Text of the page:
Why I Volunteer
by Sue Carkner
There are many benefits to volunteering for parents. For me, as the mom of pre-teens and a teenager, the biggest benefit is the chance to be part of their world. I know what happened at a comp, I know who was judging and organizing and routesetting, and I know the other climbers. When my daughter starts talking to me about climbing, I know what (or who) she’s talking about and I can contribute to the conversation. Not only that, I now have my own friends in the climbing community. Going to a competition is no longer a long, lonely day of standing around a gym hoping for a glimpse of my child on the wall…now I go to the competitions to catch up with my own friends. (I still get to see my child on the wall – the organizers make sure every volunteer gets a break to watch their own child climb). And, perhaps it sounds cheesy, but I like the feeling of contributing to a sport that means so much to my daughter.
Volunteering also helped me develop my own skills. After taking turns at various positions, I realized that I really love judging at the competitions. I still do other jobs from time to time – for example, I often spend at least a few minutes at the registration desk. At a recent comp I learned how to enter the scores into the computer. It’s fun to try out different jobs and develop different skills. But judging is still the volunteer job I love best, and it gives me a little boost of confidence to feel that I’m good at this. I have helped to train many prospective judges, and I’ve come to realize that not everyone likes judging. That’s okay – there are lots of different jobs available, and everyone can try out different volunteer positions to find one that they enjoy, not just at the competitions but also behind the scenes with the OCF.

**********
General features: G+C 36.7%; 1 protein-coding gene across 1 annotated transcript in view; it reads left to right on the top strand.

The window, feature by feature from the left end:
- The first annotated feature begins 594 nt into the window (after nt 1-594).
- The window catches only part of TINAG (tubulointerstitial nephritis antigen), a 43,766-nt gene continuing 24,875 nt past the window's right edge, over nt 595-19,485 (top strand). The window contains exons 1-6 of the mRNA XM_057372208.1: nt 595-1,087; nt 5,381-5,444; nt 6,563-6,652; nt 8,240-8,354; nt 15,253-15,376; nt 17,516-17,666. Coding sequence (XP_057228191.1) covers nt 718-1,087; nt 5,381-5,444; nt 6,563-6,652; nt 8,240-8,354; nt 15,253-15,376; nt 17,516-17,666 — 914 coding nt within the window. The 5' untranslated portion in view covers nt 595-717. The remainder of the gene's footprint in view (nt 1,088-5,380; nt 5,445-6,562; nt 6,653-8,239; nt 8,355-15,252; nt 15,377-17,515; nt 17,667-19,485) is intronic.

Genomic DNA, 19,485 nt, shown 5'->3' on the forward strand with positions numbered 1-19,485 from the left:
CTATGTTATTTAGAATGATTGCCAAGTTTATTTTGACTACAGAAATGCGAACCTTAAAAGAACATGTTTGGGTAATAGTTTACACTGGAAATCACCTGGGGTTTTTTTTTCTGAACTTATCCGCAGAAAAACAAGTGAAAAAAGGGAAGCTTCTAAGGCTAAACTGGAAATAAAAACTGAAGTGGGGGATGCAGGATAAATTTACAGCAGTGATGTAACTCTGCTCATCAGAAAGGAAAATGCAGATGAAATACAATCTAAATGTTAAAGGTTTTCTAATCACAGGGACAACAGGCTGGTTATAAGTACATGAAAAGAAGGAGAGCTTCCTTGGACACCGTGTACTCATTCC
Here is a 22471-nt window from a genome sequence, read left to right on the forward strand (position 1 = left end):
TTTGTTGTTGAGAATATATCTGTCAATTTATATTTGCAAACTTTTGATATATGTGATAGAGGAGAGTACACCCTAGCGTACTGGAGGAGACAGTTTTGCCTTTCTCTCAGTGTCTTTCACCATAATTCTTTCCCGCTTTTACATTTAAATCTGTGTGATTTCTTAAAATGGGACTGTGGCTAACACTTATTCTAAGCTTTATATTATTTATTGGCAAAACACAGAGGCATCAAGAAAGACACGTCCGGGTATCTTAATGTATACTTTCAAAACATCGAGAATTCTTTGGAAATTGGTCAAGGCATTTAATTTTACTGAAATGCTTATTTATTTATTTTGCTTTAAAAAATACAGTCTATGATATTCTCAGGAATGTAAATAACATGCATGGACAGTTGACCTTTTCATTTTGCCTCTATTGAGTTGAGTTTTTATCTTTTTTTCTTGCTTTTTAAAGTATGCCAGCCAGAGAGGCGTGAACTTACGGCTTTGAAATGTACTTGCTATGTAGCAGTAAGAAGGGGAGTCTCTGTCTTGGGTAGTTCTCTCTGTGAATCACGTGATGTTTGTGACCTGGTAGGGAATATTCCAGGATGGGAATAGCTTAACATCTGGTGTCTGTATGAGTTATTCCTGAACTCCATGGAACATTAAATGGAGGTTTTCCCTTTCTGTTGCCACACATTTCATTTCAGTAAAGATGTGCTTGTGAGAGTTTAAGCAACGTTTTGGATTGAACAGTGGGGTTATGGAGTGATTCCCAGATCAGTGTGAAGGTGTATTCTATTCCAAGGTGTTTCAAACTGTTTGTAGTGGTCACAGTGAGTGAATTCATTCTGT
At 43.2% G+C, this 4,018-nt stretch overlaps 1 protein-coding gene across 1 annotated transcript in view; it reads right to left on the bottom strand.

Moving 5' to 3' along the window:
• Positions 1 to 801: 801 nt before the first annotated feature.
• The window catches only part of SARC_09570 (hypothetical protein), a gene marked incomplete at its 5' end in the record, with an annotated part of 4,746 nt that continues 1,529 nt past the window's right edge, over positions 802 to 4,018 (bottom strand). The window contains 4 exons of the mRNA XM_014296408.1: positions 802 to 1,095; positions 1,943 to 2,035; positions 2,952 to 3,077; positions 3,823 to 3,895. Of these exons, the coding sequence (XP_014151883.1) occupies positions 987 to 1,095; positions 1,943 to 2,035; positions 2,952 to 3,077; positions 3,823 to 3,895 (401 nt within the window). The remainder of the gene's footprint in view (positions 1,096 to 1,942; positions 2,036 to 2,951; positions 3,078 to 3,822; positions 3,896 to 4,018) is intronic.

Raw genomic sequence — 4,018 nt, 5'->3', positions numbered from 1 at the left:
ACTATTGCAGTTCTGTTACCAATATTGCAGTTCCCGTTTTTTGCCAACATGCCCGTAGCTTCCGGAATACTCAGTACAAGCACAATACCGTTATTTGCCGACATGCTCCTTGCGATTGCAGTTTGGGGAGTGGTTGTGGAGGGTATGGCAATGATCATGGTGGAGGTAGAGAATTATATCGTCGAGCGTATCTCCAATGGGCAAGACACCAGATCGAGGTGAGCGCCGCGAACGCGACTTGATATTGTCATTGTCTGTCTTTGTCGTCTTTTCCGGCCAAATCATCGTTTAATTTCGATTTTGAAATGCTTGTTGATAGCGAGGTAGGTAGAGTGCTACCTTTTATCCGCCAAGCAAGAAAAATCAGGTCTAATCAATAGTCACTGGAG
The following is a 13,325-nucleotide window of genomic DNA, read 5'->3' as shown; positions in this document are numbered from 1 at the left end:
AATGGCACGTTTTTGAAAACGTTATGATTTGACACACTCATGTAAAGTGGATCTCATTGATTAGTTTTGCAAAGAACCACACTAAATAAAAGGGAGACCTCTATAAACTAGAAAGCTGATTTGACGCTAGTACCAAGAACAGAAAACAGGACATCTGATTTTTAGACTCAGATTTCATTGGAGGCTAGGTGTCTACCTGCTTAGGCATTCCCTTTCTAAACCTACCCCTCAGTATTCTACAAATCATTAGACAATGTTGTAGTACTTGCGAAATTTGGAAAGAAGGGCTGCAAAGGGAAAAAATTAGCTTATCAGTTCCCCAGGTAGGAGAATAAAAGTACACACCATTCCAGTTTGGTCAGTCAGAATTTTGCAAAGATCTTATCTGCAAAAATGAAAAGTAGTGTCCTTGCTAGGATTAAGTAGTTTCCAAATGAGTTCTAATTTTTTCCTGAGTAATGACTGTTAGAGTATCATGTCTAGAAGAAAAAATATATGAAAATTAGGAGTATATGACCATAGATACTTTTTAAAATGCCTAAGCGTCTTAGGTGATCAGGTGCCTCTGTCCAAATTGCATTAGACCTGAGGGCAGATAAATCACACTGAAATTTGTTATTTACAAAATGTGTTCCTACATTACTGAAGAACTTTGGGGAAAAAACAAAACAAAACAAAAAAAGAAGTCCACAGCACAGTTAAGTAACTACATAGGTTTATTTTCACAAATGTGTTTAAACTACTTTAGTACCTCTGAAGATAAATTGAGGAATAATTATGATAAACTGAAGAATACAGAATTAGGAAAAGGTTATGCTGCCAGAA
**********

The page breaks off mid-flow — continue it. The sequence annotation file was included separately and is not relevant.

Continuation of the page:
Climbing is a growing sport, not just in Canada, but around the world. With climbing short-listed as a potential Olympic sport in 2020, we can expect more youth to enter climbing and competitions to become larger for the foreseeable future. It takes volunteers to make the sport run smoothly, and I strongly urge parents of young climbers to help improve your child’s competitive experience by getting involved! You won’t regret it, I promise. And hey, I wouldn’t lie to you – I’m a judge.